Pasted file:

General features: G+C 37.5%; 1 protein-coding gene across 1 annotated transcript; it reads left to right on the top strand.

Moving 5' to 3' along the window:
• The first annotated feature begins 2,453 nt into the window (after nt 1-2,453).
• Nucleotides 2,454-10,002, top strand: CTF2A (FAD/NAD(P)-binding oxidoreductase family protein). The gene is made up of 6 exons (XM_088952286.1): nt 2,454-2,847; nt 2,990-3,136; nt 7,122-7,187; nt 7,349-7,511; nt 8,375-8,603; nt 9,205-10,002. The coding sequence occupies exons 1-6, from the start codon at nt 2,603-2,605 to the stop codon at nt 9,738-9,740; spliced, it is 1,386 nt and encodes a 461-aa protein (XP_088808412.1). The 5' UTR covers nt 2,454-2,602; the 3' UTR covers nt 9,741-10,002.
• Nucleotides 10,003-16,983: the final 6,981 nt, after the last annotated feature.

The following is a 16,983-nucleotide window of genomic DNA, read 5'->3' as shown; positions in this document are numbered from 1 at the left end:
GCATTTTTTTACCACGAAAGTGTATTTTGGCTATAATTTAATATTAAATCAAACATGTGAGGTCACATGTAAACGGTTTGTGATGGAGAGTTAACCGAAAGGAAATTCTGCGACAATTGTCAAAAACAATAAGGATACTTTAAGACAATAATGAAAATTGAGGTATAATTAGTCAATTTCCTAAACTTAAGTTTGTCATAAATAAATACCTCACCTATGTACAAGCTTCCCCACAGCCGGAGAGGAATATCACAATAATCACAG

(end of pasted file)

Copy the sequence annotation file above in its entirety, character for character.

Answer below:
General features: G+C 37.5%; 1 protein-coding gene across 1 annotated transcript; it reads left to right on the top strand.

Moving 5' to 3' along the window:
• The first annotated feature begins 2,453 nt into the window (after nt 1-2,453).
• Nucleotides 2,454-10,002, top strand: CTF2A (FAD/NAD(P)-binding oxidoreductase family protein). The gene is made up of 6 exons (XM_088952286.1): nt 2,454-2,847; nt 2,990-3,136; nt 7,122-7,187; nt 7,349-7,511; nt 8,375-8,603; nt 9,205-10,002. The coding sequence occupies exons 1-6, from the start codon at nt 2,603-2,605 to the stop codon at nt 9,738-9,740; spliced, it is 1,386 nt and encodes a 461-aa protein (XP_088808412.1). The 5' UTR covers nt 2,454-2,602; the 3' UTR covers nt 9,741-10,002.
• Nucleotides 10,003-16,983: the final 6,981 nt, after the last annotated feature.

The following is a 16,983-nucleotide window of genomic DNA, read 5'->3' as shown; positions in this document are numbered from 1 at the left end:
GCATTTTTTTACCACGAAAGTGTATTTTGGCTATAATTTAATATTAAATCAAACATGTGAGGTCACATGTAAACGGTTTGTGATGGAGAGTTAACCGAAAGGAAATTCTGCGACAATTGTCAAAAACAATAAGGATACTTTAAGACAATAATGAAAATTGAGGTATAATTAGTCAATTTCCTAAACTTAAGTTTGTCATAAATAAATACCTCACCTATGTACAAGCTTCCCCACAGCCGGAGAGGAATATCACAATAATCACAG